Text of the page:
Suddenly print and broadcast media from CNN to the local radio station were populated by newly minted analysts and commentators, themselves anxious to understand, and help explain to others, what was happening in Indonesia. Many were forced to scramble their way up a steep learning curve, in the process cannibalising one another's ideas in a frenzy of mutually uncited paraphrasing. One idea that continuously appeared was the notion that a radical redrawing of national boundaries was a central tenet of Southeast Asian Islamists. 'The plan is breathtaking - to create one Islamic state from Indonesia, Malaysia, Singapore to parts of the Philippines, Thailand and Myanmar,' according to CNN's Maria Ressa in one version of this idea. Ba'asyir was said to openly campaign for this Islamic super state.

Ba'asyir's public profile

In November and December 2002, I spent several weeks interviewing Ba'asyir, his associates at al Mukmin, members of MMI, and other 'hard line' Islamists. Based on those interviews, a review of Ba'asyir's available writings, and a five-hour underground video CD series of his sermons entitled Understanding Key Concepts in the Teachings of the Islamic Faith, I have not found evidence to suggest that he preaches the overthrow of Indonesia and its replacement with a pan-Southeast Asian Islamic super state.

Ba'asyir does speak regularly and in blanket terms of the moral bankruptcy of the Indonesian state. He preaches the absolute and unique veracity of 'Islam', the need to promote it in society. He rejects the legitimacy of the secular state out of hand (see box).

But he goes farther than simple, if strident, moral absolutism. His political analysis travels far into the realm of conspiracy theory in which international and Indonesian Christianity, together with a cartoonishly-drawn cabal of Jews/ Zionists/ Israelis/ Mossad, combine to divide, corrupt, and undermine Muslims and Islam. A similarly deep vein of anti-Semitism is found in the ideas of other leading members of MMI, particularly its functional chief, Irfan Awwas. In their view the US either perpetrated or allowed September 11 to happen; the American government was also the Machiavellian sponsor of the Bali bombings.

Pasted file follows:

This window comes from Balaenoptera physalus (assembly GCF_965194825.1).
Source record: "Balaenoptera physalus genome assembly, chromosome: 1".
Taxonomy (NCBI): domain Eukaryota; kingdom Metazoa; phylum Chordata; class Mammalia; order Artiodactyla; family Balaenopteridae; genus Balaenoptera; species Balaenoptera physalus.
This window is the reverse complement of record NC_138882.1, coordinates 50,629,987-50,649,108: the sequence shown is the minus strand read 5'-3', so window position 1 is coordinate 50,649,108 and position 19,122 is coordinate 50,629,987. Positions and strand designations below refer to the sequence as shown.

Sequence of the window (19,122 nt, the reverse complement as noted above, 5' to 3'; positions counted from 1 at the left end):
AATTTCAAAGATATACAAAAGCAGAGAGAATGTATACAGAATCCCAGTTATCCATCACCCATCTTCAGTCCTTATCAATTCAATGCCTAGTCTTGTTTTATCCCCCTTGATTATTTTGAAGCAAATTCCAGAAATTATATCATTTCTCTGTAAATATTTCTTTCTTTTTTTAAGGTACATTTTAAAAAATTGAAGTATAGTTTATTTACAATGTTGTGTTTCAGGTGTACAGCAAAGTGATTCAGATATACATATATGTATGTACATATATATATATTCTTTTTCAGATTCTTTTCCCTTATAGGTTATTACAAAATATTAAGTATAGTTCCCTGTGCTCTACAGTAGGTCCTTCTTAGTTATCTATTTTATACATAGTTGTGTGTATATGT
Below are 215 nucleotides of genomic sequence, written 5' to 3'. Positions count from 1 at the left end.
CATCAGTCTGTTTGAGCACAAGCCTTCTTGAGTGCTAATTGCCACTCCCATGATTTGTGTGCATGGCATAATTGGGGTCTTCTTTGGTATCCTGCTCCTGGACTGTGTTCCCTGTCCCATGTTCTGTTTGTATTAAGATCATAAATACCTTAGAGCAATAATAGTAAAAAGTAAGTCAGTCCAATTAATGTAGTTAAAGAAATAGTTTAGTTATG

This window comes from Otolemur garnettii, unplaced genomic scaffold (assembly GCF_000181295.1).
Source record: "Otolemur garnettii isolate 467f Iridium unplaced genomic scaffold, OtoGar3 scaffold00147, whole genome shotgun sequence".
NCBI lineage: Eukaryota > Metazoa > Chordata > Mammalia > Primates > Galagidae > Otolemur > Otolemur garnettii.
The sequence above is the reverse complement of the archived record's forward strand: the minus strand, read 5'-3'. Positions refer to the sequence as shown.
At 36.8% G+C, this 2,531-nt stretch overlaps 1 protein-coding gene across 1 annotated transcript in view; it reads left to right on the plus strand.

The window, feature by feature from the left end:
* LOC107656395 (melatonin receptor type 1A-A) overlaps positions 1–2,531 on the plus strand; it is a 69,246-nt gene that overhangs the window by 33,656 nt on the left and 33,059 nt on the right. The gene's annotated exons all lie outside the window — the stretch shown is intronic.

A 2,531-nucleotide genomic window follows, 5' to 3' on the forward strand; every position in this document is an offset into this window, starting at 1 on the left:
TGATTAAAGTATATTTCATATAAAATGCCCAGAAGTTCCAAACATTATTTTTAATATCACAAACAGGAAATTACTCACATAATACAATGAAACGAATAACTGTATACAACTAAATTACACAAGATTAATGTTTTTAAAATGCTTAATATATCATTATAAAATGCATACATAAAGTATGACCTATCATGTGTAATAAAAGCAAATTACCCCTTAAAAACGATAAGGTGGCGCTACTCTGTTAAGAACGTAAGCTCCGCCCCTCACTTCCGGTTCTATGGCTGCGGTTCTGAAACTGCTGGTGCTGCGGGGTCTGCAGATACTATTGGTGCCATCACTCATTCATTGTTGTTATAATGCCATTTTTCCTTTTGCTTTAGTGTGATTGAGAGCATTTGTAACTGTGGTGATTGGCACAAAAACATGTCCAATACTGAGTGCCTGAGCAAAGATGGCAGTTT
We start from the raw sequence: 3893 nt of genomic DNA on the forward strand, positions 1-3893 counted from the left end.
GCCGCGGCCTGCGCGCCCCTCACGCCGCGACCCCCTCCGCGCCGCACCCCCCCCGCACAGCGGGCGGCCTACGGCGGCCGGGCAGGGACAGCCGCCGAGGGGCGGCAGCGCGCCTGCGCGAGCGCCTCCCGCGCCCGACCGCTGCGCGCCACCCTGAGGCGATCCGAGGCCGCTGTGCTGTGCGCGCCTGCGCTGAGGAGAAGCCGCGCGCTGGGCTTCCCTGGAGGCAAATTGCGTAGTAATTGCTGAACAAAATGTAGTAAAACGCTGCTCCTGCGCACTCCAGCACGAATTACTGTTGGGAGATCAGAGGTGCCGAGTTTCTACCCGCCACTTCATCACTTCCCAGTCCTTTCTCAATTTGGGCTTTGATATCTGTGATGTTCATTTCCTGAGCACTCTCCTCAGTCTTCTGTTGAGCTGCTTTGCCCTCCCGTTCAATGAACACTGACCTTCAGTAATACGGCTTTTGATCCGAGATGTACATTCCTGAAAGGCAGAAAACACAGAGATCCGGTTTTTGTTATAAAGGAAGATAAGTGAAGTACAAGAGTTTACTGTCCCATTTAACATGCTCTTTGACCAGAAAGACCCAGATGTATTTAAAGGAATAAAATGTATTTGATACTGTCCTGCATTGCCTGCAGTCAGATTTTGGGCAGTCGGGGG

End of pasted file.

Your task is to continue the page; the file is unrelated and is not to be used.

With the exception of his ideas of Islamic moral and civilisational superiority and racially tainted theories of international politics, the thrust of Ba'asyir's teachings is eminently moral: discipline, simplicity, poverty, responsibility, cleanliness, honesty, hard work, dedication, good parenting, good citizenship. Revision of Indonesia's constitution so that it incorporates shari'ah is necessary to enable these virtues to be publicly and universally inculcated. For Ba'asyir, the current environment is far too permissive in general, and fatally flawed by its establishment on kafir principles, including popular democracy, a usurious banking system, social equality of the sexes, and licensing of immoral (and culturally unacceptable) behaviour for economic gain.

But Ba'asyir does not himself publicly advocate violence against the perceived ungodliness of the political system. It must also be emphasised that despite endlessly repeated media claims to the contrary, Ba'asyir does not speak in formal or concrete terms about either the establishment of a Daulah Islam Nusantara, or Southeast Asian Emirate. This political configuration is no more than a gossamer ideal whose formation neither he nor his MMI confederates seriously espouse or actively promote.

Ba'asyir is personally a man of simplicity, religious devotion, abstinence, and discipline. His politics are naive, and only selectively informed. He is devoid of critical, comparative knowledge of world history. He is deeply rooted in a tradition that nourishes anti-Jewish sentiment - as well as other forms of ethnic prejudice - and he in turn has come to embrace conspiratorial forms of anti-Semitism. In short, there is little about Ba'asyir's politics that can be praised, and much that is troublesome.

Despite his patent monoculturalism, Ba'asyir's message challenging the assumptions of American and Western dominance (which he calls cultural terrorism) and offering an alternative view of modernity is timely and fully in tune with international currents. And it is certainly not illegal. An Indonesian democracy worthy of the name must protect even the grating voice of Ba'asyir until proven guilty, however outside the mainstream of majoritarian politics, however out of harmony with the generally liberal and secular opinions that characterise Indonesia today. Anything less would be a step backwards towards the repressive policies and Muslim-muzzling of the Suharto years.

Tim Behrend (t.behrend@auckland.ac.nz) is a lecturer at Auckland University. A more detailed version of this article can be viewed at www.arts.auckland.ac.nz/ asia/tbehrend/

Inside Indonesia 74: Apr - Jul 2003